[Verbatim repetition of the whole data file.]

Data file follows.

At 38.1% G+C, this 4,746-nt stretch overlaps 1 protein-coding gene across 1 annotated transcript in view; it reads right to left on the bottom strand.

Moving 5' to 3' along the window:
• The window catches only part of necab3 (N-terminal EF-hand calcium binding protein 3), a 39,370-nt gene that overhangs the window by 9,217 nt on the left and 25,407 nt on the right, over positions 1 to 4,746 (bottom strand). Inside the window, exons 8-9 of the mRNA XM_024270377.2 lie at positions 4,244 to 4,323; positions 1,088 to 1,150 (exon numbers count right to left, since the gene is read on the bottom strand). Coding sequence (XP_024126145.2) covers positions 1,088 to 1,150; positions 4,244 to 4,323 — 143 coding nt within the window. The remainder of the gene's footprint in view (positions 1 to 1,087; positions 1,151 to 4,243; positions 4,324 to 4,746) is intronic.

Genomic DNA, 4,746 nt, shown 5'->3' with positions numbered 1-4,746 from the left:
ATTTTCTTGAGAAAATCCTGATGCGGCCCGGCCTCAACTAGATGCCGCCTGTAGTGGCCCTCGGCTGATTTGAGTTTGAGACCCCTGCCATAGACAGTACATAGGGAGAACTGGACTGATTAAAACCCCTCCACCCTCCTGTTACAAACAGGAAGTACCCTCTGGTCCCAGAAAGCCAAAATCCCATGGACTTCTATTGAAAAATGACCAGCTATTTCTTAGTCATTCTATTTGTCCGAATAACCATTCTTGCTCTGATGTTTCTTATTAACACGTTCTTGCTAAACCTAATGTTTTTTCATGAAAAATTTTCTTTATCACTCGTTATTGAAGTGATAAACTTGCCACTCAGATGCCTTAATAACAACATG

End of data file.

At 38.1% G+C, this 4,746-nt stretch overlaps 1 protein-coding gene across 1 annotated transcript in view; it reads right to left on the bottom strand.

Moving 5' to 3' along the window:
• The window catches only part of necab3 (N-terminal EF-hand calcium binding protein 3), a 39,370-nt gene that overhangs the window by 9,217 nt on the left and 25,407 nt on the right, over positions 1 to 4,746 (bottom strand). Inside the window, exons 8-9 of the mRNA XM_024270377.2 lie at positions 4,244 to 4,323; positions 1,088 to 1,150 (exon numbers count right to left, since the gene is read on the bottom strand). Coding sequence (XP_024126145.2) covers positions 1,088 to 1,150; positions 4,244 to 4,323 — 143 coding nt within the window. The remainder of the gene's footprint in view (positions 1 to 1,087; positions 1,151 to 4,243; positions 4,324 to 4,746) is intronic.

Genomic DNA, 4,746 nt, shown 5'->3' with positions numbered 1-4,746 from the left:
ATTTTCTTGAGAAAATCCTGATGCGGCCCGGCCTCAACTAGATGCCGCCTGTAGTGGCCCTCGGCTGATTTGAGTTTGAGACCCCTGCCATAGACAGTACATAGGGAGAACTGGACTGATTAAAACCCCTCCACCCTCCTGTTACAAACAGGAAGTACCCTCTGGTCCCAGAAAGCCAAAATCCCATGGACTTCTATTGAAAAATGACCAGCTATTTCTTAGTCATTCTATTTGTCCGAATAACCATTCTTGCTCTGATGTTTCTTATTAACACGTTCTTGCTAAACCTAATGTTTTTTCATGAAAAATTTTCTTTATCACTCGTTATTGAAGTGATAAACTTGCCACTCAGATGCCTTAATAACAACATG